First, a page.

What do a bloodhound, a satellite, and a tracking device have in common? The answer is a search and research. I researched all three were subjects for my short novel, Fellowship (formerly Ian’s Trust). After the research, my story went to the dogs.
Fellowship is the story of Ian Hobart, an eighteen-year-old high school student. Ian lives in an imaginary town between Lynchburg, Virginia and the Blue Ridge Mountains. His parents and older brother are Taken by the Fellowship. Ian in a desperate attempt to save his younger siblings takes them into the mountains.
The pursuit of Ian and his siblings takes place in the same world but a couple of years before My Soul to Keep. To create a believable pursuit, I needed to learn about methods of tracking escapees.
Early Communication Satellites
I dove into the history of early satellites and telemetry to learn about tracking methods like GPS.
The first artificial Earth satellite was Sputnik 1. Launched by the Soviet Union on October 4, 1957, Sputnik had an on-board radio-transmitter. A major step in space exploration, it was not a communications satellite.
The first satellite purpose-built to relay communications was NASA’s Project SCORE in 1958. It stored and forwarded tape-recorded voice messages.
Launched in 1960 Project Echo was the first passive communication satellite. Signals from one location on Earth bounced off Echo to another earthly location.
The U.S. Department of Defense launched the GPS project in 1973. Intended for use by the United States military, it became available to the public in the 1980s.
That’s where my research ended. My timeline and the world of My Soul to Keep would not have as advanced a space program as we did in reality. So, GPS tracking was out.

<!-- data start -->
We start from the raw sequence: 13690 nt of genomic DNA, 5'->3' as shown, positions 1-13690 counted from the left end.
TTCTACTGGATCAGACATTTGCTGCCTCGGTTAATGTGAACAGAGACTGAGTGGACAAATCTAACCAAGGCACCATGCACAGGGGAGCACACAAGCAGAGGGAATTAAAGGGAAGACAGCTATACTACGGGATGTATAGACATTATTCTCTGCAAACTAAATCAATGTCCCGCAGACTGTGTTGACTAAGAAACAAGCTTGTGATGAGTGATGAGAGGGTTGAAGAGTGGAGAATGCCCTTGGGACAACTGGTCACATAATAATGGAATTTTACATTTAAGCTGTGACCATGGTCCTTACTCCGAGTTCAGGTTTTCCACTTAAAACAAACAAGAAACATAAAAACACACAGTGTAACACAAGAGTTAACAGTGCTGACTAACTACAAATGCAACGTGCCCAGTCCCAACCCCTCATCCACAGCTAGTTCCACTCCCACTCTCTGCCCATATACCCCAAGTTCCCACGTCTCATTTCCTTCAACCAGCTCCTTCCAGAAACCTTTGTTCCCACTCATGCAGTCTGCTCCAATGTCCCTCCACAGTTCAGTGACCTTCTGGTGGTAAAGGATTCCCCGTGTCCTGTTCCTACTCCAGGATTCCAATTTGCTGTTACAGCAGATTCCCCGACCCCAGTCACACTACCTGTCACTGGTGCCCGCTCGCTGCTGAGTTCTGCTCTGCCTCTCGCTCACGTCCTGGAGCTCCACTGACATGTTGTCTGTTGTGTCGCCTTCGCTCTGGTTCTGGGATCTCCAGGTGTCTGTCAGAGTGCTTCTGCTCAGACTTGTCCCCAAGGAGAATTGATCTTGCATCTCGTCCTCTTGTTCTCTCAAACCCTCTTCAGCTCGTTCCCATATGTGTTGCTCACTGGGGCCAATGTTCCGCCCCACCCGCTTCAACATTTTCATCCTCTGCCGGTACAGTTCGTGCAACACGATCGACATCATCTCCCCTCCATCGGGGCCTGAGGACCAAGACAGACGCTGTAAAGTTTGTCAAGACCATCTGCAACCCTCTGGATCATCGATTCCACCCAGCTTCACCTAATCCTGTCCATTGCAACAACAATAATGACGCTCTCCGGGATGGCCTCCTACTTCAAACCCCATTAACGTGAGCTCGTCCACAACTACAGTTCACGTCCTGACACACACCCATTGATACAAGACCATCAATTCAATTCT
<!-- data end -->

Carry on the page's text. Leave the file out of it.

Electronic tagging is a method of surveillance. A tracking device is attached to the animal or person. Devices can use GPS technology or RF (radio frequency) technology.
Ralph Kirkland Schwitzgebel led a team Psychological Experimentation at Harvard University. He created a tracking device to relieve inmate crowding. His 1968 experiments with prototypes are the basis of today’s technologies for electronic monitoring systems.
And so, electronic tagging was also not available in my story’s timeline or world.
Bloodhounds are a scent hound. Their origins reach far back into history.
The French monastery, St. Hubert, bred hounds in 727 AD. This may be the origin of the true bloodhound.
Robert the Bruce (King of Scots 1306-1329) and William Wallace, a Scottish knight (1270-1305) used Sleuth Hounds (bloodhounds) to track and hunt people.
In 1860 Bloodhounds entered England’s second national dog show.
Bloodhounds can track a scent in the air and on the ground. A bloodhound can follow his nose for 130 miles or more. He can pick up a trail that’s almost two weeks old.
My Story Went to the Dogs
Enter a tracker named Fischer and his bloodhound, Xena.
With a bloodhound on their trail, can Ian and his siblings escape?
Did you really think I’d answer that one? My story went to the dogs but you’ll have to read Fellowship to find out what happens to Ian and his siblings. Coming soon to your favorite online bookstore,
I’ve gone down many a rabbit hole like this in researching my time travel novels. Fellowship sounds great – looking forward to reading it!
I’ll bet you have been down the rabbit hole of research, Jennette! And thanks for your kind words about Fellowship.